Vitamin D

We have recently been getting some calls about ways to boost Vitamin D in diets. It is especially hard during the Winter months to incorporate enough vitamin D in our diets without the help of the sun. 

Vitamin D is a fat soluble vitamin essential for bone health and helping the body absorb and use calcium in bones and teeth. It also helps build the immune system and regulate cell growth. It is naturally present in very few foods, added to others, and available as a dietary supplement. 

Foods that are good sources of Vitamin D include egg yolks, milk, cheese, fatty fish like salmon, tuna and mackerel, sardines and beef liver. Vitamin D fortified products include some cereals, bread, orange juice, yogurt and soy milk.

Vitamin D is often considered the “sunshine” vitamin. This is because a vitamin D precursor is produced in the skin upon exposure to the ultraviolet B rays of the sun. This precursor travels through the bloodstream to the liver and kidneys where it is turned into the active form of Vitamin D. Typically 5 to 15 minutes three times a week with exposure to the sun on bare skin is more than enough to get the benefits. Of course that effectiveness is affected by several things: geographic location, sunscreen use, and age being at the top of the list.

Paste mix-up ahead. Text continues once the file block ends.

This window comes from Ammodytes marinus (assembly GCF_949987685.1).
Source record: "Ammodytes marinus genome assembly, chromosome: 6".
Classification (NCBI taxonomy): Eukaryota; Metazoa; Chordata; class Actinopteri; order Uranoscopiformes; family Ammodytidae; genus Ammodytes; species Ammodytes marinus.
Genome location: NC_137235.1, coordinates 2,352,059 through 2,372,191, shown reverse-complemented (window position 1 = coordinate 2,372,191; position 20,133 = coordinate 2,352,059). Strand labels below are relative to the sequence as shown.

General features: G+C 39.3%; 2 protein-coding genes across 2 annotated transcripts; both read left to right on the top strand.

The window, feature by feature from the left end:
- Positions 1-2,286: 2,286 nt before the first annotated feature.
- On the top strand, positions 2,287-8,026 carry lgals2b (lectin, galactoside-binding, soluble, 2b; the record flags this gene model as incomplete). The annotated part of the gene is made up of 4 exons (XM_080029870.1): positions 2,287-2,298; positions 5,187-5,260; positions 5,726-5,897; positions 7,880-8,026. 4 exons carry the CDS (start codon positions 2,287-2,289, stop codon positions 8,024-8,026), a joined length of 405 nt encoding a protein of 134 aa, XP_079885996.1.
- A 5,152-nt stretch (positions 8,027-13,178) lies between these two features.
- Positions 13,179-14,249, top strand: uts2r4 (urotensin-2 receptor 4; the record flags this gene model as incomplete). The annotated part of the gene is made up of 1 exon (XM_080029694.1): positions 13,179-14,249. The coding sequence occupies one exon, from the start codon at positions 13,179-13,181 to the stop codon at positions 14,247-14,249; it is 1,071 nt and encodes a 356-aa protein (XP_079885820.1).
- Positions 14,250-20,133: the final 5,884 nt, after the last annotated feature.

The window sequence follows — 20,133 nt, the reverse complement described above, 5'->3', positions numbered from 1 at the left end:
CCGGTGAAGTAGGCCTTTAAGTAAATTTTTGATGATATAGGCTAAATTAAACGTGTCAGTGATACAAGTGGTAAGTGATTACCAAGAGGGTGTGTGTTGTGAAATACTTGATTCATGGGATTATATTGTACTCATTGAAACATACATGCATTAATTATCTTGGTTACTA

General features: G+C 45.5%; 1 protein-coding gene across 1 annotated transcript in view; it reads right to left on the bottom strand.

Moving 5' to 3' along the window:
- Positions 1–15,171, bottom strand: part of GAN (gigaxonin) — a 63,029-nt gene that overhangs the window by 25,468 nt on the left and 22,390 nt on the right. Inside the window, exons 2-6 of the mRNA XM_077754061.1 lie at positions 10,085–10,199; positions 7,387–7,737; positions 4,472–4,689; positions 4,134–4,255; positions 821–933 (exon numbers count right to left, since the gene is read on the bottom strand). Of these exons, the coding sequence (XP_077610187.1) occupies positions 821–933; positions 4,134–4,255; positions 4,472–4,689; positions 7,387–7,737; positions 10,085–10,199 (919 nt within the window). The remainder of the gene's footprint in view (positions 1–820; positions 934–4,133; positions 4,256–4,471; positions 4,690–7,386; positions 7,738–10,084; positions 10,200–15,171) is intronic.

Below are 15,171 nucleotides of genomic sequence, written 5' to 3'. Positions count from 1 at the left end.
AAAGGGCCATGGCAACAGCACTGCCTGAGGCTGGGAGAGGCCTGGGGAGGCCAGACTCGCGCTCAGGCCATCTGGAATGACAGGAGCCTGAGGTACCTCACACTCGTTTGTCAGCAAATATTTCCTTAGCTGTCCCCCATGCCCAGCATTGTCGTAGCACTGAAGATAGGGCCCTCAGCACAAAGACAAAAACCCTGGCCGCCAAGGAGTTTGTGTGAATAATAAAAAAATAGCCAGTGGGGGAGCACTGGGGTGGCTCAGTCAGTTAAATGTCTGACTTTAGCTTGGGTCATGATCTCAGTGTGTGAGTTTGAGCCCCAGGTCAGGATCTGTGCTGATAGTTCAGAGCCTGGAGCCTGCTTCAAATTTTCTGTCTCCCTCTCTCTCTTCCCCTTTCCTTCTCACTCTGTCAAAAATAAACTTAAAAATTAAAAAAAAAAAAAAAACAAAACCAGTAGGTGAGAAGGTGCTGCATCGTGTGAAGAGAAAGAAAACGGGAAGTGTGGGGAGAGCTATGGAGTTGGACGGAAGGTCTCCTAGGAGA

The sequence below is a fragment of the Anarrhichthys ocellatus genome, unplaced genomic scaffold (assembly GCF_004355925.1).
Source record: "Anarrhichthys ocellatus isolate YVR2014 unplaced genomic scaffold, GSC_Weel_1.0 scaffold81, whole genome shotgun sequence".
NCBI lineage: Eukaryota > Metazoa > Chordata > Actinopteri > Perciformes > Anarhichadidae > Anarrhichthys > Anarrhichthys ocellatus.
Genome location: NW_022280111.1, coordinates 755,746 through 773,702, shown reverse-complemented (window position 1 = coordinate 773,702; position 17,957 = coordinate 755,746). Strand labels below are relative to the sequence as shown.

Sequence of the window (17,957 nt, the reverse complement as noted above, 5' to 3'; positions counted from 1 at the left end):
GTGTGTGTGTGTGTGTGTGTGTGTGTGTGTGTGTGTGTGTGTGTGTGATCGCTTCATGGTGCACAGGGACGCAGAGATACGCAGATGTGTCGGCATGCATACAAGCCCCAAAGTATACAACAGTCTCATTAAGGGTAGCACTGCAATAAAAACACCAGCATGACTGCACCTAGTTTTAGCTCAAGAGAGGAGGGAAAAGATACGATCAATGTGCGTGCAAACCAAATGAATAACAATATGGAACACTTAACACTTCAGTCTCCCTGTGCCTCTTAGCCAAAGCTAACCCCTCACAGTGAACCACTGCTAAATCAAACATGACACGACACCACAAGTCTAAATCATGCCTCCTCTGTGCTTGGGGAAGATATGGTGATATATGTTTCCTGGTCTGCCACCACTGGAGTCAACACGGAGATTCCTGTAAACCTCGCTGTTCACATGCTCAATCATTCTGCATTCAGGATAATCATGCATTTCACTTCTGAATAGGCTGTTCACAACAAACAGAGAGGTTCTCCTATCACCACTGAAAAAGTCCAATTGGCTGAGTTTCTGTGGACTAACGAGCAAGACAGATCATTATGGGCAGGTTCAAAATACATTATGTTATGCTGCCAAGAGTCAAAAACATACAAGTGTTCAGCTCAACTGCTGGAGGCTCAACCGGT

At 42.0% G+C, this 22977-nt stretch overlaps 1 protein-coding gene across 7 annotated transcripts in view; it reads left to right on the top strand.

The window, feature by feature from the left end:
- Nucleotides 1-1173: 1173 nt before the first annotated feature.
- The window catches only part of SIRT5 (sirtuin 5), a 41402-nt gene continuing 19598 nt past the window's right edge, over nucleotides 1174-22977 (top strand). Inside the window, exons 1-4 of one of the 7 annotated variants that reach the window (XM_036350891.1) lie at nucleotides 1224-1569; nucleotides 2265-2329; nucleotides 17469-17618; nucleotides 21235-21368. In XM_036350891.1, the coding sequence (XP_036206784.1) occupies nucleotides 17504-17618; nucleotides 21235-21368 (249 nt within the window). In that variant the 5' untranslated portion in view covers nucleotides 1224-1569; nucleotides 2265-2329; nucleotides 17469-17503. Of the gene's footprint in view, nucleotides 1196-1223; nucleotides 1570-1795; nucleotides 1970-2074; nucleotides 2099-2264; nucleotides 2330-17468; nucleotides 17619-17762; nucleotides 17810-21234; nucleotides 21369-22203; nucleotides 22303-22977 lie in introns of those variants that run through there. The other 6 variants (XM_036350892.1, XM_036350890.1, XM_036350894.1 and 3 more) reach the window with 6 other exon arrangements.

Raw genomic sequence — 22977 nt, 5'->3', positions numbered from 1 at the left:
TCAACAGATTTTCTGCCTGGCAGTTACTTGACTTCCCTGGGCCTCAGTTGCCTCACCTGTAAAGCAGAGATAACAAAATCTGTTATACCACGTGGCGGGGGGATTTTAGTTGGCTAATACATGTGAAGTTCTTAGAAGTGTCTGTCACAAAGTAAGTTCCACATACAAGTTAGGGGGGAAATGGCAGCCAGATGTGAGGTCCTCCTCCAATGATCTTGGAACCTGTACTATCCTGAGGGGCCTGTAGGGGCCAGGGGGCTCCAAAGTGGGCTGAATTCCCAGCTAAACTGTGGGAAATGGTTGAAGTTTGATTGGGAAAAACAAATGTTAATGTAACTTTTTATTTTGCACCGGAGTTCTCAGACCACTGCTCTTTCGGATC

If you are not getting your daily dose of Vitamin D from foods and/or sunlight, you might want to consider taking a supplement. The current RDA for Vitamin D is 400 IU for infants up to 1 year of age; 600 IU for ages 1 to 70; and 800 IU for ages 71 and above. Because Vitamin D is a fat soluble vitamin, it is best to take the supplement with food. Always consult with your medical professional before starting a Vitamin D or any supplement.

Marcia Steed

Marcia Steed

I graduated from Iowa State University with a degree in Home Economics Education. I enjoy spending time with my family and friends and traveling.

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